I didn’t grow up in NYC….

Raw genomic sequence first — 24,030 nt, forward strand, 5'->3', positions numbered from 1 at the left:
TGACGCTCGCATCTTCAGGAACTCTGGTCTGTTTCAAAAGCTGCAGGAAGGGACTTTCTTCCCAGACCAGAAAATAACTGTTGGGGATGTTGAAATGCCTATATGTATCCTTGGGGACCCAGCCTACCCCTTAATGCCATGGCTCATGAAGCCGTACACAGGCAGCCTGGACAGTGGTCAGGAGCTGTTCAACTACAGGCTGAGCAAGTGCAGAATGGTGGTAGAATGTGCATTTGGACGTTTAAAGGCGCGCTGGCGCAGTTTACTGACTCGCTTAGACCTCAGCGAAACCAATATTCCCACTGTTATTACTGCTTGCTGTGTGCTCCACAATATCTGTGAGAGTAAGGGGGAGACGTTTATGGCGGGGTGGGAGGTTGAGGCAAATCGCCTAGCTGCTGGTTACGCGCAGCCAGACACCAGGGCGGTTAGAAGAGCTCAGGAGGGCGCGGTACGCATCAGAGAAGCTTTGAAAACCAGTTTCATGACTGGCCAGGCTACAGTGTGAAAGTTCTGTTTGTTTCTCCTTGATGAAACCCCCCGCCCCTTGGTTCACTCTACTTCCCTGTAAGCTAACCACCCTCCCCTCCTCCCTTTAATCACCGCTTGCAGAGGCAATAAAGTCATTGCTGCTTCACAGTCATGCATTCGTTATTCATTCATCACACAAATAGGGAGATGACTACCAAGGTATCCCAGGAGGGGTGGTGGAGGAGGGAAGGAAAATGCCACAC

I didn’t grow up in NYC. Not even close. But one summer, 10 years back, stickball was a passion of mine. I grew up in PA. My brother, two friends, and I took broom stick handles or shovel handles and discarded and used tennis balls to play our passion that summer of ’95: stickball. We played on tennis courts at The Park where we lived. Home plate was the corner of the court where the lines met. There were no bases; it was more like home run derby. The man playing outfield was dubbed the “robber”. He was stationed in the doorway at the other end of the court where the third base line would have been, had we bases. He had to stay in the treshold there until the ball made contact with the stick. He then was allowedd to field the fly, and if he caught it, that was an automatic three outs. The other player was obviously the pitcher. We never really stressed strategic pitching, though; the competition was between the robber and the batter. You had to hit the ball on a fly out of the first court or it was an out. If you hit the ball into the next court with out it being caught, that was a 1. If it was hit into the next court but over the tennis net, that was a 2. If you hit the ball over the second fence, it was a three. And, if you were lucky enough to hit the ball up onto the “bumps” ( a steep hill containing a road at the top with speed bumps), which none of us , even the stronger ones, were ever able to do, then that was a six. My brother, the strongest, came closest. I am sure that those reading this wouldn’t agree in calling it stickball; it wouldn’t have the nostalgia attached to it that you or they know. I had my own version of stickball. And for the summer of ’95 it was a passion of mine and my friends that we will never forget: the smashing of the dry-rotted tennis balls; the day I caught a fly over my back with my left hand; the time when it rained so much that there were inches of water on the court; that fact that I was so tan that summer my skin could’ve passed for leather. Stickball to us was exhiliration. It was the reason we assembled at noon ever day. I didn’t have a job then, I was 16. I had a passion, though. It was stickball.